To supplement my income until filmmaking brings in the dough, I work as a reader and part-time lunch server. A couple of months ago, I was laid off from the serving job I had worked at for about six years. I primarily worked Mon thru Wed lunches and not only did I have these same shifts since I started, but I rarely deviated from them.

The math tells a story. For six years, serving the same three lunch shifts week in and week out, one can only guess how many people I’ve met in terms of this job only. I think a number in the mid thousands is a fair estimate, yes? With that number in mind, think about how some of those people were regulars, meaning they came in on a weekly or bi-weekly basis, and how those same people could start to become more to me than simply another human I was serving.

Well, for the first time for me as a server (and I’ve served on and off for about fifteen years), this happened. I thought about it today and realized something about these people. Can’t say we were friends but hard to say we weren’t. Can’t really say I thought much about them outside of work but while with them there, conversation flowed and carried over to next time. Can’t say I wanted to see them all the time but after two months, I do miss them. This may not be the typical relationship I have with people in my life, but I can say something for sure.

With many of my regular customers, I’d be lying if I said them all, I felt a connection.

Perhaps it was just being in the same place at the same time, over and over again, but is it not a connection nonetheless? For some, this may be the UPS guy who comes into your office everyday or the sandwich shop girl who makes your meal the moment she sees you coming. These connections, while seemingly random and lacking in depth, can be very real and meaningful.

So this blog is dedicated to those connections I made while at my last job. Due to circumstances outside my control, I was unable to say goodbye to most of them and they went from being in my life for years to being someone I’ll probably never see or talk to again, unless our paths just happen to cross… And while this is what it is, and life will go on and I’ll likely forget many of these people, the connection we shared will always exist and just maybe, we’re all the better for it.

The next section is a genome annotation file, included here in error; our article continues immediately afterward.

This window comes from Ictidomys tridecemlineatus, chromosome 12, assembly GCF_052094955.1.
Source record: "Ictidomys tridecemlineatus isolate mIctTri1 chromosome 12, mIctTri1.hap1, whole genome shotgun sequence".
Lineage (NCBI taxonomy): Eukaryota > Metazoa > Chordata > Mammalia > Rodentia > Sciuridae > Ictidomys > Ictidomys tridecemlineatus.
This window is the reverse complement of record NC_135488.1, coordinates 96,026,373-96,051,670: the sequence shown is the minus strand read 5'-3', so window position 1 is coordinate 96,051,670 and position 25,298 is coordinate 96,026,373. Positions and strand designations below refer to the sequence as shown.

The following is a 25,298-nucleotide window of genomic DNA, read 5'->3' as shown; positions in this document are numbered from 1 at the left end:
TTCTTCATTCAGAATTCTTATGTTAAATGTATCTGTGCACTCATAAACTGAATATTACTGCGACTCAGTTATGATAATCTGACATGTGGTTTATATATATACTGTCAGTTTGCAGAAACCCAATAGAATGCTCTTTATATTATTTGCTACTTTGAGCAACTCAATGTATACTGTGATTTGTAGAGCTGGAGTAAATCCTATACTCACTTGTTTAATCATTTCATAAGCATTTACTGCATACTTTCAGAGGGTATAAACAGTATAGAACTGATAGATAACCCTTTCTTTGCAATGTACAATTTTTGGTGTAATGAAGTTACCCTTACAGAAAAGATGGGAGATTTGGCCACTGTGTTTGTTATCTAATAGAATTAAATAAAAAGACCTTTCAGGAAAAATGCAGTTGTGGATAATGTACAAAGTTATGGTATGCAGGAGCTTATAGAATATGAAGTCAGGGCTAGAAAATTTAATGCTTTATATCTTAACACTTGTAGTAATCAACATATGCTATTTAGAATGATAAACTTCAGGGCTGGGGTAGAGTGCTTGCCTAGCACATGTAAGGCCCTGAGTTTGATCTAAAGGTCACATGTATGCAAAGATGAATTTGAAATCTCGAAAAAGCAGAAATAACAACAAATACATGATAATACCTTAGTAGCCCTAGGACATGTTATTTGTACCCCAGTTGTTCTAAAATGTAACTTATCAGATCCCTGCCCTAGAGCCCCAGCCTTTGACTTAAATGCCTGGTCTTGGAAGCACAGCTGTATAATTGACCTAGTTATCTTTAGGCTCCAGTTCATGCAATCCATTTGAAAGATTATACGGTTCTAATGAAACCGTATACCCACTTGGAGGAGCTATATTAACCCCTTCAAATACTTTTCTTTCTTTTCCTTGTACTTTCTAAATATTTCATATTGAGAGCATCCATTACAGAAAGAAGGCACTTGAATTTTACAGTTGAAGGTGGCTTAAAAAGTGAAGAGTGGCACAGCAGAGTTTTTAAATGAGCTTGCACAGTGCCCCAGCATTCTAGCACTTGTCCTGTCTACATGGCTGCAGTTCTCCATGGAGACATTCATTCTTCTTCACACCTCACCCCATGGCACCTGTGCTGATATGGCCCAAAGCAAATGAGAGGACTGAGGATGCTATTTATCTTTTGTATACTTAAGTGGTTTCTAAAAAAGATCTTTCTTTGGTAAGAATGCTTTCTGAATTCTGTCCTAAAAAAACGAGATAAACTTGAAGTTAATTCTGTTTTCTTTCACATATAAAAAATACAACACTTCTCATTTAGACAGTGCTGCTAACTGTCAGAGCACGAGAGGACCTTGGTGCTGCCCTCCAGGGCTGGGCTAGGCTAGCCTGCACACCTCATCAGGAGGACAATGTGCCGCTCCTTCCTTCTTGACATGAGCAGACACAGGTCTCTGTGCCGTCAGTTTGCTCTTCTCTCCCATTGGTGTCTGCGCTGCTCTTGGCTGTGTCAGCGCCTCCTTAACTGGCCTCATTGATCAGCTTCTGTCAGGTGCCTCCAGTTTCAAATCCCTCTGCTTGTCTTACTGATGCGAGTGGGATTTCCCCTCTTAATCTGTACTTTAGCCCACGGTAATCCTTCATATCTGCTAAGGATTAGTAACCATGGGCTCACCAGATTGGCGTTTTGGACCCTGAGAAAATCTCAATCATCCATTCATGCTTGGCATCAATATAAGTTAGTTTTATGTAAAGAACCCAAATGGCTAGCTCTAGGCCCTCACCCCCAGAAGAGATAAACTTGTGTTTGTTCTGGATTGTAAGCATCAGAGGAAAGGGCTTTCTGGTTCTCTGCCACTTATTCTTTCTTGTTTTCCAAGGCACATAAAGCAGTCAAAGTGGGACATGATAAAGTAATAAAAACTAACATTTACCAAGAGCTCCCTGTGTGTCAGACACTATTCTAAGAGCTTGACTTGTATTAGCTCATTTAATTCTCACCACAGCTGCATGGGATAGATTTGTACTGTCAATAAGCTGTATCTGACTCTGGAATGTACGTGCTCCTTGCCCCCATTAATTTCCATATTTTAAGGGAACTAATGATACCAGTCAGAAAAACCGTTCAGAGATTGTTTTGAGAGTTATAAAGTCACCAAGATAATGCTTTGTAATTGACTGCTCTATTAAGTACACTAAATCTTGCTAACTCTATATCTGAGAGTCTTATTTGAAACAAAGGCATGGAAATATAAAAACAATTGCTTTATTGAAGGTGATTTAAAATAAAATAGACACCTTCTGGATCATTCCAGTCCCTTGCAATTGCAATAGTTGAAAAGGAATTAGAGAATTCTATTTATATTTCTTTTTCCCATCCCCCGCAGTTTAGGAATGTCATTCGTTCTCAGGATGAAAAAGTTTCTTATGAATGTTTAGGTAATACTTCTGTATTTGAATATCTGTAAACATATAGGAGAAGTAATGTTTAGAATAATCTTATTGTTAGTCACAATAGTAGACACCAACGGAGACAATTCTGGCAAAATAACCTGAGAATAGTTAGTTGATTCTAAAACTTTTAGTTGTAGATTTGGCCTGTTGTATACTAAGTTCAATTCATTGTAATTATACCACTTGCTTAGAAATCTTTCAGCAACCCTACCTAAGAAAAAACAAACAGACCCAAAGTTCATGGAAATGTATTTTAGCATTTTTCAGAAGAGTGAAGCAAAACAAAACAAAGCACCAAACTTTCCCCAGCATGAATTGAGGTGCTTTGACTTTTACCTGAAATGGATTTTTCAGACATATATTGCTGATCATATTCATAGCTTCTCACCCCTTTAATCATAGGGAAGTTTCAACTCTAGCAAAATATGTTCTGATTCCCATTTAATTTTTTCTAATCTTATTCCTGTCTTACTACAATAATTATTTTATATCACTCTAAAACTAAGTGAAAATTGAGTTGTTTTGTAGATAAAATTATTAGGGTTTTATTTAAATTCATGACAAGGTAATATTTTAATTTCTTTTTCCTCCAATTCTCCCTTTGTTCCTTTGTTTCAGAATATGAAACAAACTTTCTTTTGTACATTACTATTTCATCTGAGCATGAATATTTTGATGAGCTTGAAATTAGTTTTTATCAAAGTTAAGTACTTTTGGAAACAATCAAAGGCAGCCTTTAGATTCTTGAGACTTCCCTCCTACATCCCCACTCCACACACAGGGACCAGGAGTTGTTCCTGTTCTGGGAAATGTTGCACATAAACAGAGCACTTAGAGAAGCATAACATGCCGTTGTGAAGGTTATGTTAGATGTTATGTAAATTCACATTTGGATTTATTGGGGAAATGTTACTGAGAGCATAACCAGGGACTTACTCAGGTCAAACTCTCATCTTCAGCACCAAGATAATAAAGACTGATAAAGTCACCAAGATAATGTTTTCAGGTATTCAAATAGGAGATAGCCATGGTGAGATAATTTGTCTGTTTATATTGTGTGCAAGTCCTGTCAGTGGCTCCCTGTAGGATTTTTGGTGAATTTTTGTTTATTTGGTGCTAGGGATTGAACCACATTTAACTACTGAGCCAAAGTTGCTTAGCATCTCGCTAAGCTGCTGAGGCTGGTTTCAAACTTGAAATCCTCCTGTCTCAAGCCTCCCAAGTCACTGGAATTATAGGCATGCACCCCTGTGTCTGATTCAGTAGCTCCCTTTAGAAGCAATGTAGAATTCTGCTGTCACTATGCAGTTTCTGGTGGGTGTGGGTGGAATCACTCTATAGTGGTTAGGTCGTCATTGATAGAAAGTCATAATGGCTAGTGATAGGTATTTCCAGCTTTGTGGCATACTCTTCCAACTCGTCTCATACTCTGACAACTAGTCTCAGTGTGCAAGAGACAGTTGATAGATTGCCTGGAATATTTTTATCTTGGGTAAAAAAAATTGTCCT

I think I am.

So Cheers!

to the pretty lady who sat at the counter, ordered quickly and treated everyone with respect and a smile;
to the silent businessman who appreciated good service and being left alone;
to the adorable senior citizen couple who were both sharp, witty and kind;
to the vendor who came in for a pulled pork sandwich every now and then and told us about his poker games;
to the couple who were outside the door exactly at open so they could get the booth;
to the business lady who kept to herself but let you know she appreciated you remembering her order;
to the lawyer who became part of our restaurant family;
to the outspoken Italian who still came in after the passing of his dear significant other:
to the woman who was his significant other, who had become my friend before she left us, RIP Andy;
to the group of guys who came in, ate quick and made you laugh;
to the owners of the building the restaurant was in, who were cool and respectful;
and to the guy who came in for the same to-go and always made a point to say hello.


Some rules are made to be broken.

A couple of days ago, I walked into a restaurant with the boy who I’m dating. When the host seated us, my date asked if we could have a table where we could sit next to each other rather than across from each other.

I paused.

Hold the phone.

First, allow me to explain. I’m an ex-server. I’ve waited tables for more years than the average three-year old can count up to and therefore, I know the rules of serving. And one of them, which most servers would back me on in a heartbeat is this: sit where the host seats you and don’t ask for a table with more chairs than your party is going to sit in.

Dilemma though.

Truth is, I wanted to sit next to him. Plain and simple. So I glanced around and saw there were several open tables and so I justified it in my head. But this got me thinking about rules. Are some to be broken? Or do we break them only when it’s convenient to us?

Well, I decided this. Considering it was nice to sit near him, that I want to do it again and that I liked how he asked for a table in which we could do so, I figure some rules are meant to be broken.


I am now taking that one off my server rules list. Let couples sit near each other! I will never again roll my eyes at the thought, even if they take up my four top.